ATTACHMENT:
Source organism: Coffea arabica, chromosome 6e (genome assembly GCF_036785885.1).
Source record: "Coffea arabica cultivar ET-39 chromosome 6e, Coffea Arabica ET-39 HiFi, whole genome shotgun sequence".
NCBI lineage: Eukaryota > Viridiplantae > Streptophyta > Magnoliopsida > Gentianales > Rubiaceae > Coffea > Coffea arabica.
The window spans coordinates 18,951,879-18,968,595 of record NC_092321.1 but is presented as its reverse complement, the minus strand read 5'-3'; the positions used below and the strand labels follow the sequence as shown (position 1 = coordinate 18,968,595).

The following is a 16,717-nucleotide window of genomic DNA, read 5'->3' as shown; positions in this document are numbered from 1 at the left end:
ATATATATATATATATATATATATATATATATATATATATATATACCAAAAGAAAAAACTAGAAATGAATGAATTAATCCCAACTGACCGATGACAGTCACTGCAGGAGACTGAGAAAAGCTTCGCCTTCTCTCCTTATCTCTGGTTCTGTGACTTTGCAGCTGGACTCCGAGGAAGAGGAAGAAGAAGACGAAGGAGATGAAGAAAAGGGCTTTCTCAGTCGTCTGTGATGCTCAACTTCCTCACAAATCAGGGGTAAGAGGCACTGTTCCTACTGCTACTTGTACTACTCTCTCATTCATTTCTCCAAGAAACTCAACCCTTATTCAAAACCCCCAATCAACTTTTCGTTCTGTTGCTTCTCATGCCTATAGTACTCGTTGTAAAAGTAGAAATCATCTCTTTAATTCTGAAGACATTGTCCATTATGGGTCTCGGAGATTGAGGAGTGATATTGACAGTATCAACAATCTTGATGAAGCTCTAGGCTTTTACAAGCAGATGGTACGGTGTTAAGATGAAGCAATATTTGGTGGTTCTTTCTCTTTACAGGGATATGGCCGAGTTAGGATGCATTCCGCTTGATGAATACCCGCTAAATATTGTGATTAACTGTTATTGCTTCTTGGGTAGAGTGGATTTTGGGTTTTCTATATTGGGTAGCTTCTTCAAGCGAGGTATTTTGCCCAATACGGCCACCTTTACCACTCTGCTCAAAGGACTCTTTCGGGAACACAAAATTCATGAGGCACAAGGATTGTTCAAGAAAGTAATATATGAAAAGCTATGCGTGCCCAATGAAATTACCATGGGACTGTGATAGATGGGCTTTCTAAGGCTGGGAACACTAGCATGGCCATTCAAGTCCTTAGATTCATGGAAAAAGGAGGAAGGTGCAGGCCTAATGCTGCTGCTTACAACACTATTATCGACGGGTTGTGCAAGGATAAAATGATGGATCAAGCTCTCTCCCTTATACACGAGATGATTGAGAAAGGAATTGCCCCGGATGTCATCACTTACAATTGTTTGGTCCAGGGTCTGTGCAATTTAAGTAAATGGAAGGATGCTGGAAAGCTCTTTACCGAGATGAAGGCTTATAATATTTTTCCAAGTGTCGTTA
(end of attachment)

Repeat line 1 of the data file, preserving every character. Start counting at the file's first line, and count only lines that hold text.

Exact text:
Source organism: Coffea arabica, chromosome 6e (genome assembly GCF_036785885.1).